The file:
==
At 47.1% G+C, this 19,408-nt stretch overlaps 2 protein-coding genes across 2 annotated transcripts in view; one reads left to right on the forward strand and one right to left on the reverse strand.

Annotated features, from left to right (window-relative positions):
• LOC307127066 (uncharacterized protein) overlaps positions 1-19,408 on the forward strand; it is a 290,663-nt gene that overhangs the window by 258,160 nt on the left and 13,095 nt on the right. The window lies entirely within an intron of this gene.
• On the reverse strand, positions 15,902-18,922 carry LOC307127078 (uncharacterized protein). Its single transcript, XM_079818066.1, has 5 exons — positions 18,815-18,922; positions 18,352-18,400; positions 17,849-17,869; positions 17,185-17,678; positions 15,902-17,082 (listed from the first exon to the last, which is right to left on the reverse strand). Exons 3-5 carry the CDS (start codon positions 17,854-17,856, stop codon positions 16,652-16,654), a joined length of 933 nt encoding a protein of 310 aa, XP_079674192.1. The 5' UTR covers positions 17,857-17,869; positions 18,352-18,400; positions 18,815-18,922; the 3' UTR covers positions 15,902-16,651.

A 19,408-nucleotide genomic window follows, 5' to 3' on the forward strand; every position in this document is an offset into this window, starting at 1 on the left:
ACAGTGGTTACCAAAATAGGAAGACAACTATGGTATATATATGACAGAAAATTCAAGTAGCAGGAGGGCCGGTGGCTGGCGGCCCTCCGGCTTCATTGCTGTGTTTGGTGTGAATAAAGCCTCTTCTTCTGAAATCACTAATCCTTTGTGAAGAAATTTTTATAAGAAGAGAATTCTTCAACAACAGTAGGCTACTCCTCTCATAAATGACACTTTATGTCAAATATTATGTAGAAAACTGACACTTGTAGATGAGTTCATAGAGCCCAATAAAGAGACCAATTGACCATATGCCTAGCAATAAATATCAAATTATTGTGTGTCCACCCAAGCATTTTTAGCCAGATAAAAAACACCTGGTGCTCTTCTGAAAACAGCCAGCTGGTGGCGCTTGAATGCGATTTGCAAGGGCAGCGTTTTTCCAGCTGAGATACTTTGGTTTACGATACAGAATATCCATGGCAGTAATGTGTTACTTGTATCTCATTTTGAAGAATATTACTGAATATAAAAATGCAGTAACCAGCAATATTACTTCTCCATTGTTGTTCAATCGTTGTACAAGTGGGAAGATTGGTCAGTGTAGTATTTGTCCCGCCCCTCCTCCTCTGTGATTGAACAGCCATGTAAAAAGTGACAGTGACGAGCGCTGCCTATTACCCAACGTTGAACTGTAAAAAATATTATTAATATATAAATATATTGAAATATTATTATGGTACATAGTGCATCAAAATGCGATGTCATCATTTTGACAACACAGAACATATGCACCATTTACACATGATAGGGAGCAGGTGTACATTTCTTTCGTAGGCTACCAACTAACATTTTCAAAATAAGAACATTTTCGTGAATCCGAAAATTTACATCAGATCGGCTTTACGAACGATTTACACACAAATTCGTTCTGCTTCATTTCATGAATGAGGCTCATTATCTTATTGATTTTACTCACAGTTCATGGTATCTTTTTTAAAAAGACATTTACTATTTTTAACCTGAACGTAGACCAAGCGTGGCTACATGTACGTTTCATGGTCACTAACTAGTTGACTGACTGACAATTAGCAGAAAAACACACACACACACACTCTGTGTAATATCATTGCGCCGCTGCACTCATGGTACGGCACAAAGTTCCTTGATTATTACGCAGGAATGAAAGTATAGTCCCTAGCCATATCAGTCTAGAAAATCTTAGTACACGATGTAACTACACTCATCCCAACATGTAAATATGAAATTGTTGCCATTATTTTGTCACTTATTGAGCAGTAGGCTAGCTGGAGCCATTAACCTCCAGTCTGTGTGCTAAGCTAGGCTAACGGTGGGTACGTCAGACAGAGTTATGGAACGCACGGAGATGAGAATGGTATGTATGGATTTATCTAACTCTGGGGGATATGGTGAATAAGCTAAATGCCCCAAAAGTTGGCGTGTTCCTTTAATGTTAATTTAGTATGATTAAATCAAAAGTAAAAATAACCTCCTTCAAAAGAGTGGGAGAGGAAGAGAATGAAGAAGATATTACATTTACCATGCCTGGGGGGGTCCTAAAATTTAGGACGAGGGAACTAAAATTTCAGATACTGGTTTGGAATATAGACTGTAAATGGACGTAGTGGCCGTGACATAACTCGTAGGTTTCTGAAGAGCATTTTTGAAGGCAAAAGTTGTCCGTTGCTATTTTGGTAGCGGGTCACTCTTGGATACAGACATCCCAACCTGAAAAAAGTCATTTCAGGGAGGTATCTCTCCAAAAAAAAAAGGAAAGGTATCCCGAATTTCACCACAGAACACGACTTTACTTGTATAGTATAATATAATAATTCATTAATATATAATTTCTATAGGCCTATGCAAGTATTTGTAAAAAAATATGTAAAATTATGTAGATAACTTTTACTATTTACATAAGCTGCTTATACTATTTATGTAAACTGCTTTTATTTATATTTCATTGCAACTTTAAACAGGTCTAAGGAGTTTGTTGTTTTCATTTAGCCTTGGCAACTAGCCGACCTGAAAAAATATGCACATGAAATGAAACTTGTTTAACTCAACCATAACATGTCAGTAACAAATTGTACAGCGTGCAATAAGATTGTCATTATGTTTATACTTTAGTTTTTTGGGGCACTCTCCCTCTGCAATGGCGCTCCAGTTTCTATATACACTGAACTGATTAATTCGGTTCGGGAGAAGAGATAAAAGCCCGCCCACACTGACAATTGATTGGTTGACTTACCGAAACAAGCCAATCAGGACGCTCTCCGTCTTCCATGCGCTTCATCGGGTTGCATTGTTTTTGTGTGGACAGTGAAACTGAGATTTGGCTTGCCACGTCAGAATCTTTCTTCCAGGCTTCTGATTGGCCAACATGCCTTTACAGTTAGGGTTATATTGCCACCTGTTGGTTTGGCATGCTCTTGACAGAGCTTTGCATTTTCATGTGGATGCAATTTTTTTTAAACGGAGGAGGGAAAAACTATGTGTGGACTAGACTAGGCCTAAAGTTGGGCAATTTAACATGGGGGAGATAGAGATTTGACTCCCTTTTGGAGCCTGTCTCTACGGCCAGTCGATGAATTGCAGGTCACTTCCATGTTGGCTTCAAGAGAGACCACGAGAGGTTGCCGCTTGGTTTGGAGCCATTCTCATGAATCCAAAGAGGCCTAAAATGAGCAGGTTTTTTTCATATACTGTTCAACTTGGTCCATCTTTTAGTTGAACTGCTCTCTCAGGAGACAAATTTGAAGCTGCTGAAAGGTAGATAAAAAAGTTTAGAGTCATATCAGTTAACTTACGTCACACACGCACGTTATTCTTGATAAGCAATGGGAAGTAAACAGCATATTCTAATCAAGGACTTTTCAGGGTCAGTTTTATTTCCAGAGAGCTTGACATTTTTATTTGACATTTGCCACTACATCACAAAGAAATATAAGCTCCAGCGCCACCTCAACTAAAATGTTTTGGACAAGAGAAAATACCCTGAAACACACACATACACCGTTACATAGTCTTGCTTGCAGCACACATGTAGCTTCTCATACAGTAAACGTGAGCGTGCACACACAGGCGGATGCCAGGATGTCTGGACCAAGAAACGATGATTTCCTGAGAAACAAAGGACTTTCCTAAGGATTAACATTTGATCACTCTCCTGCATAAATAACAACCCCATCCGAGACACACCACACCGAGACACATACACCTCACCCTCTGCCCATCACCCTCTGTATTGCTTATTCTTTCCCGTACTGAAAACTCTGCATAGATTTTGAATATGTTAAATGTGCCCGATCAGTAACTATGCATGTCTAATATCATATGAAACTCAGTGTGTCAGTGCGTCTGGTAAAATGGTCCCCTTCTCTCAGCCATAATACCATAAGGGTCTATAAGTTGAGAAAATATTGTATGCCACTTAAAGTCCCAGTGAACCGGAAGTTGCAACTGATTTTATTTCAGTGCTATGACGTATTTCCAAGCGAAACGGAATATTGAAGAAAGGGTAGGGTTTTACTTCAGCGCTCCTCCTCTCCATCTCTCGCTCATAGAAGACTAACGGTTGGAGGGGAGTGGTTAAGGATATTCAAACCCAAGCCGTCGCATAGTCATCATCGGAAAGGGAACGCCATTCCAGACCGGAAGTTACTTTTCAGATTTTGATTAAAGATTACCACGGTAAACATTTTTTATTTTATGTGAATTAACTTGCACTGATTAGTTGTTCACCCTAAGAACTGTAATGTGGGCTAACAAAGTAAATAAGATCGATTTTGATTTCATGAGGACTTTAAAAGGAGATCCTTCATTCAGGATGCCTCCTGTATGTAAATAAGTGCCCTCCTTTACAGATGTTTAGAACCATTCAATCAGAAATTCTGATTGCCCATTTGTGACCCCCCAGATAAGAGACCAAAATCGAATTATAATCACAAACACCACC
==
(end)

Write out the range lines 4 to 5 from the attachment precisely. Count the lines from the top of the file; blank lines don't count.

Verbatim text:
• On the reverse strand, positions 15,902-18,922 carry LOC307127078 (uncharacterized protein). Its single transcript, XM_079818066.1, has 5 exons — positions 18,815-18,922; positions 18,352-18,400; positions 17,849-17,869; positions 17,185-17,678; positions 15,902-17,082 (listed from the first exon to the last, which is right to left on the reverse strand). Exons 3-5 carry the CDS (start codon positions 17,854-17,856, stop codon positions 16,652-16,654), a joined length of 933 nt encoding a protein of 310 aa, XP_079674192.1. The 5' UTR covers positions 17,857-17,869; positions 18,352-18,400; positions 18,815-18,922; the 3' UTR covers positions 15,902-16,651.

A 19,408-nucleotide genomic window follows, 5' to 3' on the forward strand; every position in this document is an offset into this window, starting at 1 on the left: